I am always surprised by how rich in ideas Donald Featherstone’s original 1962 War Games book proves to be.
Reading through it as I often do, as its my ‘Desert Island Discs’ sort of book, I came across this interesting paragraph on page 46:
On the other hand, a completely mythical campaign is often conducted, using fancifully uniformed troops of imaginary countries and with highly coloured reasons for fighting the war.
It’s what we would now call Imagi-Nations gaming:
This can be fascinating, as ruling houses, petty dukedoms, jealous heirs and dashing princes provide excuses for one state declaring war on another adjacent dukedom, or fir those gaily coloured Hussars to be sent to the distant frontier where they will due gallantly fighting off the hordes of savage tribesmen threatening their country.
This seems almost Game of Thrones stuff!
Whatever the type of campaign, the first essential is a master map … (Page 46)
The only thing Donald Featherstone doesn’t quite describe in War Games is the 1970s rise in science fiction / space / fantasy style gaming. Or does he? Arguably his Ancients rules demonstration game the “Battle of Trimsos” based on Tony Bath’s Hyboria campaign is kind of fantasy wargaming there in embryo also.
Minus the orcs, of course …
This battle was fought in an undefined period of the chequered history of the mythical continent of Hyboria – a vast land mass dreamed up by Tony Bath of Southampton, which contains nations of almost every type of known warrior of our own world from its earliest times.
These countries fight each other on the slightest provocation, make pacts, break pacts, invade, repel and generally carry on much as did our own ancestors in the earliest recorded days of history… (Page 75)
And as Donald says in his opening chapter:
For the player who finds nothing of interest in this list [of wargames periods] there are imaginary campaigns that he may fight without limit. He can form his own imaginary world, with continents and countries each of which will make war on its neighbour on the slightest pretext.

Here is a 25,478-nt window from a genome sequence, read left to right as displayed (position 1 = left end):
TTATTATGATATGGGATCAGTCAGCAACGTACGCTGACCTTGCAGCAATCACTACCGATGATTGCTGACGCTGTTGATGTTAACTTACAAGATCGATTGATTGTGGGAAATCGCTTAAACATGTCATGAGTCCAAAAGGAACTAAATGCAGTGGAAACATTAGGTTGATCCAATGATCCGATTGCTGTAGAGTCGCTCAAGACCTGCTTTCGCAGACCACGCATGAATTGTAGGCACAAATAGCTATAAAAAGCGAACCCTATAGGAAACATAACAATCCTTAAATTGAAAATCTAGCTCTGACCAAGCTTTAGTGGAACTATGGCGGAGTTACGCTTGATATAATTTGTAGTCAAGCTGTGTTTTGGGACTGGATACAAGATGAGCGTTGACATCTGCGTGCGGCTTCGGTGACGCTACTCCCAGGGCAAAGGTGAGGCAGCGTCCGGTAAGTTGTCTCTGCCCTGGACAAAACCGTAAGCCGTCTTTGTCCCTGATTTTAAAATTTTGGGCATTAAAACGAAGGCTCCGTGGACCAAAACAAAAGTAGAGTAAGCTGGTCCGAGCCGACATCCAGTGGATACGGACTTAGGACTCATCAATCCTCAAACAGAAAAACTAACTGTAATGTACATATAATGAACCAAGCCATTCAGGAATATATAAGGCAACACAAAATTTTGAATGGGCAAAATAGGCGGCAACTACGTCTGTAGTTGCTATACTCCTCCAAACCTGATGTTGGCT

The French find themselves involved in wars with America,the British take on the Russians in period 1900, and great wars take place between countries who, at the actual period in time when the campaign is deemed to be taking place, were the very best of friends in real life!
Therein lies one of the fascinations of war gaming – one can remake history to suit one’s ideas, can alter the complete trend of events by re fighting a major battle such as Waterloo and making the French win it …
Donald Featherstone’s books are always so enthusiastically written with assured knowledge that you will receive genuine pleasure and fulfilment in this solitary or shared hobby:
There is a great deal of satisfaction in making one’s own armies, either in entirety or by conversions …
It’s true what Don Featherstone says. Who could resist such conviction?
Who could resist that ‘Avuncular’ tone of a knowledgeable ‘Uncle’ Donald ?
My copy of War Games is the sold-off ex-library stock hardback copy that I used to borrow and read as a child. Thankfully War Games has been reprinted recently in paperback by John Curry.
I hope you have your own ‘desert island wargames book‘, the one you keep going back to and finding fresh ideas (despite the familiarity) for your own real world or imagi-nations gaming.
War Games is my ‘go (back) to’ book for ideas or just comfort reading. What’s yours?
Happy gaming! Leave comments, explore past blogposts or follow my blog.
More about Imagi-Nations on a previous ‘Tintin’ blogpost:
And the Brontes got their first …
I’m preparing a series of solo skirmish games this winter once I’ve worked out the (confusing) imaginary kingdoms or Bronte 1820s/30s Imagi-nations of Gondal, Gaaldine, Angria and Glass Town, for which a Bronte sketch map exists!
This along with my ‘Generic-an forces’, from my fictional country of Generica, should prove to be an interesting winter’s gaming.
And the Title of the blog post? Imagi – Seven Nation Army?
Check out the fabulous and irresistible sultry ’30s New Orleans sleaze’ / Jazz rendition by singer Haley Reinhart and the U.S. band Postmodern Jukebox of this modern White Stripes number, available on I-Tunes but to view free on YouTube! Just type in Postmodern Jukebox on YouTube and enjoy the many musical styles they play with in their ‘musical time machine’ … Or visit http://postmodernjukebox.com
Happy Listening! Happy Gaming!
Blog posted by Mr MIN, Man of TIN, September 2016.